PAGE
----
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Mar 19, 2013 at 10:54pm IST

DMK pullout heightens chances of snap elections; UPA in minority but says it's stable

New Delhi: The Dravida Munnetra Kazhagam (DMK), the second biggest constituent of the ruling government, severed ties with the United Progressive Alliance (UPA) on Tuesday, but the move posed no immediate threat to the minority government, which said it is "stable and will continue to stay in power". The M Karunanidhi-led DMK, which, for days had been threatening to pull out from the UPA in protest against government not taking up its concerns in the proposed UN resolution against Sri Lanka, said its five ministers in the Union Ministry would also tender resignations by Wednesday.

A delegation of DMK leaders, led by TR Baalu, handed over the letter of withdrawal of support from the UPA to President Pranab Mukherjee at 10.30 pm on Tuesday. The UPA is in minority in Parliament now.

The withdrawal heightens the chance that the government will call a snap national election if it is unable to pass major legislation, although neither the ruling Congress party nor the main opposition have shown much appetite for early polls. Elections need to be held by May 2014.

But hinting at a possible return in the alliance in the future, the 88-year-old former Tamil Nadu Chief Minister said DMK was ready to reconsider its decision if Parliament adopts a resolution before March 21, taking DMK's concerns on board. Karunanidhi, as well as his political rival, Tamil Nadu Chief Minister J Jayalalithaa, have been demanding amendments to the UN resolution against Sri Lanka.

The main Opposition Bharatiya Janata Party (BJP), which has not yet spelled out its position on resolution, called the government a "lame duck' and NPA (Non-Progressive Alliance) afte DMK's pull out. BJP leaders, however, maintained that they have not been sounded out by the senior ministers about any resolution as demanded by the DMK as a condition for supporting the government.

Two parties, the DMK and the Jayalalithaa-led AIADMK, have been demanding that India vote in favour of the resolution. They have also demanded introduction of the words 'Eelam' and 'genocide' in the US-sponsored resolution and have asked for an international probe into crime committed by the Sri Lankan Army against Lankan Tamils during the almost three decade long conflict with LTTE cadres.

However, government sources later said the DMK never insisted on the term 'genocide' during its meet with the Congress leaders, which was held in New Delhi on Monday to broker a way out of the logjam. "They sought a resolution in Indian Parliament and demanded amendments to the UN resolution on Lanka," they added.

However, Jayalalithaa dismissed Karunanidhi's move as just a "drama" and indicated it was an action which came too late in the day. His announcement that the party was withdrawing its support to the Centre over the Lankan Tamils issue was a late decision, she said while also referring to a Tamil saying.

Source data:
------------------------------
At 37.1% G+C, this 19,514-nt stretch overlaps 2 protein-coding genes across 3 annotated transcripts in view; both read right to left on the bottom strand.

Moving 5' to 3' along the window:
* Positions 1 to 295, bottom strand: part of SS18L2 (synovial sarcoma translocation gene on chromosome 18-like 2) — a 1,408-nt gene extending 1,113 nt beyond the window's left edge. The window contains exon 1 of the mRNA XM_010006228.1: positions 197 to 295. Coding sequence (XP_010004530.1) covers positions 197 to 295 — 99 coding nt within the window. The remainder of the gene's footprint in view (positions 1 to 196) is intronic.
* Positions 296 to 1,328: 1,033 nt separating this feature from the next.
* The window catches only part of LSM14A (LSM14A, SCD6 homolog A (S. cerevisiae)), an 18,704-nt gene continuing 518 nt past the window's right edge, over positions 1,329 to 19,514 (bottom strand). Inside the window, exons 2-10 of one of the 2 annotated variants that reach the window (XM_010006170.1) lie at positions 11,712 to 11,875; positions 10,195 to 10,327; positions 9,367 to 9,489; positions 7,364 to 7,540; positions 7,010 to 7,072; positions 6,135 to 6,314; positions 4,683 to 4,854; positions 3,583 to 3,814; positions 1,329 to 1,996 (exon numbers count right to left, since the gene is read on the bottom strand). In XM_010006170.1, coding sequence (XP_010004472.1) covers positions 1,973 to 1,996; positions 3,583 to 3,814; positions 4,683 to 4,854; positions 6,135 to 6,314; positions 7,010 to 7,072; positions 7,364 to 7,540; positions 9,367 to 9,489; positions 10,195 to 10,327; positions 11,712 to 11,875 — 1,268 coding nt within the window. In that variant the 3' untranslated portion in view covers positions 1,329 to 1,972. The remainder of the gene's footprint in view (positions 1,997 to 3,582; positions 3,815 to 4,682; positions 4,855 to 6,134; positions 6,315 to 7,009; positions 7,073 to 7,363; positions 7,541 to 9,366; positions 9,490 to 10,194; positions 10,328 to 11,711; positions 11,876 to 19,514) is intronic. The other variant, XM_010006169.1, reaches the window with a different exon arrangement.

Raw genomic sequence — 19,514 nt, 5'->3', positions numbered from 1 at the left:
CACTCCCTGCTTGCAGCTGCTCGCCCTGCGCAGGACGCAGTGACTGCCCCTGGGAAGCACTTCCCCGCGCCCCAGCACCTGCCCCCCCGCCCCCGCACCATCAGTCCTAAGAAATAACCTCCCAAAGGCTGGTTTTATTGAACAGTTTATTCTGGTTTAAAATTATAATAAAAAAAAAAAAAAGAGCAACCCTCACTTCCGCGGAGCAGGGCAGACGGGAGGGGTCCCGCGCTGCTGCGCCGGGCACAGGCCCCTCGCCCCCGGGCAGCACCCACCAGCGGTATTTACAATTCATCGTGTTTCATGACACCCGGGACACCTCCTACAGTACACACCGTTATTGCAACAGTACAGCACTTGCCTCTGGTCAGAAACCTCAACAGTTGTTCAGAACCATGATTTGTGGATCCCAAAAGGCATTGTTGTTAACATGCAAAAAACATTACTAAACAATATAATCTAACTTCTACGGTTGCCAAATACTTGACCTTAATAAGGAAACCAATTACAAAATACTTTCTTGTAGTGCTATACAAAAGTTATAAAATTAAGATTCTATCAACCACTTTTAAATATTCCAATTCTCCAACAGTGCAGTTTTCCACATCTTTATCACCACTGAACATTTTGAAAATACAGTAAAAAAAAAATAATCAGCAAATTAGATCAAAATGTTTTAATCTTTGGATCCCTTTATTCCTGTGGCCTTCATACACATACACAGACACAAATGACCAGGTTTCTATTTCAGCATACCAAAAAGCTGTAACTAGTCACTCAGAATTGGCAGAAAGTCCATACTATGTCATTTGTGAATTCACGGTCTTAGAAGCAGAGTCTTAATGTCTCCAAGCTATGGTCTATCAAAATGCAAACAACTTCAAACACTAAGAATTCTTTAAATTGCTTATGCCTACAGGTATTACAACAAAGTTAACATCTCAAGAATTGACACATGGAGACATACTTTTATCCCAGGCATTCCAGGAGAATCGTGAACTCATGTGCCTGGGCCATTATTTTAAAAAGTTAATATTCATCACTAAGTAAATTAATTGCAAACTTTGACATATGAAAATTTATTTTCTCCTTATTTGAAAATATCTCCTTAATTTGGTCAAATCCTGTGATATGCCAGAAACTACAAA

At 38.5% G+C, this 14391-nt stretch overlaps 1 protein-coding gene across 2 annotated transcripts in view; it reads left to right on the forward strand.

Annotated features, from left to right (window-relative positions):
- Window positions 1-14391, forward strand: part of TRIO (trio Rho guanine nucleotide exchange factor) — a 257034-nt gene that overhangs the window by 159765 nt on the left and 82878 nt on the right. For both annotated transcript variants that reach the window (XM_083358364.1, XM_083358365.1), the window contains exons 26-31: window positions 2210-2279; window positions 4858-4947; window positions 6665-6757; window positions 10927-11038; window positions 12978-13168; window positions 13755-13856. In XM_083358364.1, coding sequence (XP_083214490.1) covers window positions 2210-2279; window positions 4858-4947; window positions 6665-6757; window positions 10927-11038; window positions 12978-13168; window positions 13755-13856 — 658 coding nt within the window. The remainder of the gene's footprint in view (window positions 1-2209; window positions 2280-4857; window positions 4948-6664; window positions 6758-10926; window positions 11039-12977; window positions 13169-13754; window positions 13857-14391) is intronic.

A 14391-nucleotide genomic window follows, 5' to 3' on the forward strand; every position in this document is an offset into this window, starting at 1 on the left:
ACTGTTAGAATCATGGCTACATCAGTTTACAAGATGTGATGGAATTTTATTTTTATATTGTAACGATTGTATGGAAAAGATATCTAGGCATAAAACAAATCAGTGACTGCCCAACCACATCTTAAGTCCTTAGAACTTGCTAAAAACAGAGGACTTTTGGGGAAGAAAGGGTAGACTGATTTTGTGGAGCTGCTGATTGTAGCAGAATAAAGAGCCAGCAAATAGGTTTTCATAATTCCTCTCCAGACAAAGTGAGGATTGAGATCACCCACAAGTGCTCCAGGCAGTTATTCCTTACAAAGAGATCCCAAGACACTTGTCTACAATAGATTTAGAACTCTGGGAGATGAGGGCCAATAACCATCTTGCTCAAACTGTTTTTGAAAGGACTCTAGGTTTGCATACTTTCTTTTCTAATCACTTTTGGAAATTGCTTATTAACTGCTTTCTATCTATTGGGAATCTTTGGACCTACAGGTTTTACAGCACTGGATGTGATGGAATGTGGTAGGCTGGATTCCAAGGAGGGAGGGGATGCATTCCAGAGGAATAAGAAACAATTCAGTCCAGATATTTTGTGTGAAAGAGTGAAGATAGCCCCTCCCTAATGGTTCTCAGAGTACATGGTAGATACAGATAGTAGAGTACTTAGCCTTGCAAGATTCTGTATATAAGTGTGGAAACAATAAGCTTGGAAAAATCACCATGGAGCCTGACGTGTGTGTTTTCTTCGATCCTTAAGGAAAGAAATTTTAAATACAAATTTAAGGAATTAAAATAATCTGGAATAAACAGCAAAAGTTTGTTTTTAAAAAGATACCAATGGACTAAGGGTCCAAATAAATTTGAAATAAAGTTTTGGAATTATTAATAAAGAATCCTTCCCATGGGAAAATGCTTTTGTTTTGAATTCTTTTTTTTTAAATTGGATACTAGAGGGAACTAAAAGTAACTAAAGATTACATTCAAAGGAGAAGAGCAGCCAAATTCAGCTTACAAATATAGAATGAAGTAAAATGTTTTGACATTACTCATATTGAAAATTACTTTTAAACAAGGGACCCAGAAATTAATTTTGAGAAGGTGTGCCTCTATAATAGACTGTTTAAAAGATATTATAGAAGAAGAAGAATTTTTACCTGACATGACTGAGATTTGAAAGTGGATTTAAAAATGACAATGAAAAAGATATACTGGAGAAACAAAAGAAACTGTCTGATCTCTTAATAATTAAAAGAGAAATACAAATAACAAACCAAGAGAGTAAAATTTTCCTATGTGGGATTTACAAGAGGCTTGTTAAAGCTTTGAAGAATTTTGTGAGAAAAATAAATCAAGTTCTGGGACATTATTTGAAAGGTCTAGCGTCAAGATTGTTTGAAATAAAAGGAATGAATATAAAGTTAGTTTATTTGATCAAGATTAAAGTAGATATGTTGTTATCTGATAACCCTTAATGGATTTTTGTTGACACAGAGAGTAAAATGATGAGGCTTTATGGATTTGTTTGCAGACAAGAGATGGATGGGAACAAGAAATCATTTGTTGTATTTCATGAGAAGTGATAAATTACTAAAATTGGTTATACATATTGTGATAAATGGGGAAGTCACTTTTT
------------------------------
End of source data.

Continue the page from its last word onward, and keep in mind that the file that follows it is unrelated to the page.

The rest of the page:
The DMK, which draws its support from Tamils, announced its withdrawal from the coalition in protest against the government's perceived dithering on a UN resolution on war crimes in neighbouring Sri Lanka between that country's Sinhalese-majority government and its own minority Tamils.

Of the five DMK ministers that will resign on Wednesday, MK Alagiri is of Cabinet rank. The DMK has 18 Lok Sabha MPs and six Rajya Sabha MPs. Karunanidhi also ruled out outside support to the UPA.

After chairing an emergency meeting of TESO, a pro-Tamil organisation revived by him in 2012, a combative Karunanidhi charged the Manmohan Singh government with not only allowing 'watering down' of the US resolution against Sri Lanka at the UNHRC but also not even considering any of DMK's suggested amendments to that resolution.

"Since it would be a big harm to Tamil race if DMK continues in Central Government when a situation has been created which won't benefit Eelam Tamils, DMK has decided to immediately pull out of the Union Ministry and the UPA," Karunanidhi said reading out from a statement in Chennai.

Party positions in the Lok Sabha, which has 539 MPs at present as four seats are vacant, are as follows. The half-way mark is 270. UPA has 250 seats with the DMK included.

Congress 202

DMK 18



Others 16

Outside support for UPA totals 49, including:

SP 22

BSP 21



UPA + outside support equals 299

With the DMK deciding to withdraw, the strength of the UPA drops by 18 to 232. UPA + outside support in this case equals 281.

The Opposition:

NDA - 152

Left + Others 88

But the coalition, already a minority in Parliament, will be more than ever at the mercy of powerful but fickle regional parties for support, especially the Mayawati-led Bahujan Samaj Party (BSP) and Mulayam Singh Yadav's Samajwadi Party (SP).

(With Additional Inputs From Reuters and PTI)